Once the wind got over 10kn we could transfer some of that speed into higher attack angle getting closer to 30°. Designed to heel between 10° to 15° the shapely hull drives forward with a gentle sea motion.
Helm ‘feel’ is soft but immediate, there was no fight back. This is a helm that would be perfect for the skipper who likes a yacht that responds, much like a sport boat. Yet, because of this ease of use, it is perfect for the more casual of skippers as well. No need for constant keeping track of your course: where you steer is where you go.
While the Swan 48 of old had a strong reputation as the perfect size to either win you races under the old IOR rating system or take you across oceans in comfort and safety, none of that purpose has been lost with the new design.
But, as Frer’s stated, this is a new design in its own right; utilising the departure from the restrictive IOR with the added bonus of fifty years of progress in yacht hull design. All this progress shows that a fuller volume design gives you beautiful sailability with the added bonus of interior space.
Expansive interior space gives you options to arrange the interior to assist that sailing feel. All heavy equipment and tanks are set below the floor level and along central line to add to an impressive ballast ratio of 1:3.5.
The flat-bottomed torpedo bulb puts the ballast of this boat nearly 50% heavier than a comparable Beneteau Oceanis 51.1; a large difference. The differences in displacement is not so stark at only 10% heavier, but it does mean the Oceanis has a ballast ratio of 1:2.5. The Swan 48 may be comparatively heavy, but it is stiff.
So how does the sail plan offset this to provide such a nice performance? With a 10% taller rig giving 30% larger sail area compared to the 51 footer, that is how. This gives the Swan 48 25% greater sail area to displacement compared to the similarly-sized Oceanis.
The power is there, the safety is inbuilt and then you finish it off with a gentle design from the board of German Frers. By the looks of the profile view, it appears to me to be a shallow canoe body draft for the size, allowing gentle lines runnng fore and aft from the keel. There is a nice curved tuck up into the stern sections running right to the transom.
There are three keel options: standard, shallow and racing, matched to twin rudders with the sail drive set halfway between keel and rudders. The bow thruster is retractable to maintain a smooth hull line.
The mast is well aft to give a J measurement of over 5.5m, providing a large genoa, but also allowing a self-tacking staysail or headsail if you want. This is a good option for heavy weather and short-handed sailing.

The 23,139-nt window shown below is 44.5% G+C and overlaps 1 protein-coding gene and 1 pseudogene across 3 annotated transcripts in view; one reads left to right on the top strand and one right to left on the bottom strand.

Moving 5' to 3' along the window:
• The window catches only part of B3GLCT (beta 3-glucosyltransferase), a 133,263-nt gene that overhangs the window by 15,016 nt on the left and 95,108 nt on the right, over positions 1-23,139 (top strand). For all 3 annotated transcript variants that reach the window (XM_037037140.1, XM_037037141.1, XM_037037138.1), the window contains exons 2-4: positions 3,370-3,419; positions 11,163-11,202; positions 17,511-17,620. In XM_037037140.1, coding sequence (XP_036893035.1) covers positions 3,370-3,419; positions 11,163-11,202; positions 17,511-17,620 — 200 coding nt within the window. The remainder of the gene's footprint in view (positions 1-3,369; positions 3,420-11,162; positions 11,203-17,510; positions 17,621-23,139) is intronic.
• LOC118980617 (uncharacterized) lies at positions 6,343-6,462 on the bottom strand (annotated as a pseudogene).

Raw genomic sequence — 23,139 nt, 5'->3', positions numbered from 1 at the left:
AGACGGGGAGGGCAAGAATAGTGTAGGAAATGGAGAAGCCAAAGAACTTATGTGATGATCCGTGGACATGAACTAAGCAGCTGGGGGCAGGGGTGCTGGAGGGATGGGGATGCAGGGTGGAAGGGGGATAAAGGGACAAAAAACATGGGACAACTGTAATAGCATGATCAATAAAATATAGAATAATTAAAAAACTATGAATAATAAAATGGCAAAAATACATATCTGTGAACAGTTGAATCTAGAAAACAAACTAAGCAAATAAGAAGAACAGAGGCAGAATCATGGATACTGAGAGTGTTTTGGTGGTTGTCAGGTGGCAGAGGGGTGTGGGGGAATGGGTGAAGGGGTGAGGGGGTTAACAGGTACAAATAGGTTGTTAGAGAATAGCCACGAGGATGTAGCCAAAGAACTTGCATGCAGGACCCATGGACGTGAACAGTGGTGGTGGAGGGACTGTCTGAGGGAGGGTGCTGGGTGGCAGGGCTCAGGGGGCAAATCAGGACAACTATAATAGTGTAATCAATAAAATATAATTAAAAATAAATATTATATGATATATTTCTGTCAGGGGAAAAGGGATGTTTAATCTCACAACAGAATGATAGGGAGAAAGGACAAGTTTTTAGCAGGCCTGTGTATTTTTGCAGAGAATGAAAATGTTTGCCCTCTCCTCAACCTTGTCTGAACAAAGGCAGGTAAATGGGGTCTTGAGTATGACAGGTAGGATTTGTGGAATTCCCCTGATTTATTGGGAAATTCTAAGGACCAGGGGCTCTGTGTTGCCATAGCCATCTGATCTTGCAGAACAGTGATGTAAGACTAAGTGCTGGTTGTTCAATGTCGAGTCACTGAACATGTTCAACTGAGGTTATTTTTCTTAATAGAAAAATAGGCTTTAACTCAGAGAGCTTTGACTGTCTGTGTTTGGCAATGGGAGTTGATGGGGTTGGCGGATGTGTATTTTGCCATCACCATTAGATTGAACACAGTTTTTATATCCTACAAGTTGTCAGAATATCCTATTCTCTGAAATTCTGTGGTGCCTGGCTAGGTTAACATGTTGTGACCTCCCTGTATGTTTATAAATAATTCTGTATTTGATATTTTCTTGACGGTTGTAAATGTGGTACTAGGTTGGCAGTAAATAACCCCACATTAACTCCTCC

But the boom measure is still quite long as well, going right back to the helming stations. There is a genoa and a Code 0, with the addition of the staysail and a gennaker.
This is a big powerful rig but providing plenty of options to give the control needed according to ability. All controlled with standard electric winches to keep it easy for short-handed cruising. Owner Bacon’s racing package includes: deep keel, square top main, carbon fibre mast and boom and rigging and upgraded deck gear.
This is a heavy 48 footer but the feel is of a smoothly sailing hull. Especially in light airs, which seems incongruous. For cruising, nowadays, being able to keep moving in light airs is an important factor, reducing engine use.
On side viewing this is a vastly different Swan profile than the traditional. Gone is the sweeping curves of the old IOR pinched in ends and swollen tumblehome. Thank goodness.
As stated before, this is a design that leans to the success and lessons learned from the bigger sisters: Swan’s 65 and 78. The stem is plumb, countered with a nice slightly-sloped stern. The high topsides are tempered with a low cabin roof languidly sloping fore and aft to the deckline.
A nice black line runs through the middle of the coachroof to reduce its visual height and hide the hatch windows. Teak is standard on the deck and cockpit bench seats and optional for the coachroof. This is a nice call back to the grand Swan era that made extensive use of teak to highlight its quality workmanship.